The classic idea of winemaking, and often a valid description, is an operation which grows, crushes and ferments its own grapes, then ages its own wine, all on its own property, and eventually bottles it for sale. But not all parts of the wine business work this way. The variations, which may be familiar to enthusiasts who enjoy and are knowledgeable about wine, but not so evident to others, are worth describing. I do so below.
And incidentally, if you would like to read more about all this, I can warmly recommend a book describing a great deal about how wine is produced, entitled A Very Good Year, by Mike Weiss (Gotham Books, 2005), and subtitled “The Journey of a California Wine from Vine to Table.” It’s available in trade paperback. For a dauntingly complete description of the wine business as it was in the 1950s and ‘60s, you may enjoy Wine, by M.A. Amerine and V.L. Singleton (University of California Press, 1965). A revised edition from 1977 is also available in trade paperback.
The first point worth emphasizing is that wine grapes do not all get made into wine on the property where they were grown. Not only do many wineries buy and sell harvested grapes, to balance out the properties of their crop in a particular year (such as sugar content and other variables which affect the final wine product), but there are vineyards which make no wine at all, but simply grow grapes, and sell all the grapes that they grow. So in any wine-growing area there is a lively market in harvested grapes at harvest season, as each winery tries to have just the right balance in their “crush.” These grapes may also move longer distances, for example in refrigerator cars, which is relevant to the question of railroad transportation, but the market in grapes is primarily a local market.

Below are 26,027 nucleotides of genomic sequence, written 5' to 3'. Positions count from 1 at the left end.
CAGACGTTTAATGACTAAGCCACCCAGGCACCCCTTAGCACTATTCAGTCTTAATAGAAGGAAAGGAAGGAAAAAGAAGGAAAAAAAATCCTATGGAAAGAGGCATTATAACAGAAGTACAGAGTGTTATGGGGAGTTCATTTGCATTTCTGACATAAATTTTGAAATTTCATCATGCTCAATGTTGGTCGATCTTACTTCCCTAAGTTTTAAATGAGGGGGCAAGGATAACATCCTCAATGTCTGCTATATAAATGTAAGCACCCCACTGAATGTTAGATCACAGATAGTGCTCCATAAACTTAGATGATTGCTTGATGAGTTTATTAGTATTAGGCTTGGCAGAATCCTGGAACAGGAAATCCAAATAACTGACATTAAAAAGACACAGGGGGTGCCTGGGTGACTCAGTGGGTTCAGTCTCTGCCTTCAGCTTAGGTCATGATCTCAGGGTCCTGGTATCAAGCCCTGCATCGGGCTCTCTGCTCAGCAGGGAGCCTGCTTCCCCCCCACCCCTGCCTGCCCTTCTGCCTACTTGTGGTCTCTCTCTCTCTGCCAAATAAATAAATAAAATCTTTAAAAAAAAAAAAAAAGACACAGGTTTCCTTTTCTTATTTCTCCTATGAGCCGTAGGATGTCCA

A second point is that there are wineries capable of blending and fermenting grape juice, but which do not have crushing facilities. That creates a market in fresh juice from harvested wine grapes, produced by those who do have crushing facilities but may not need all the juice they produce. This juice also might move longer distances, likely in tank cars, but this is a relatively small market.
Third, once grape juice has been fermented and made ready to age, it will be stored in various kinds of tanks or barrels. Formally speaking, this is wine already, though it is usually pretty raw and would not seem drinkable to most people. Still, the expert winemaker can taste and analyze this raw wine, and it too may enter the market for blending purposes. Of course, a prospective purchaser might prefer to buy aged rather than raw wine, but the price will be distinctly higher. Either way, this kind of completed wine can and does go to market, regionally or even nationally.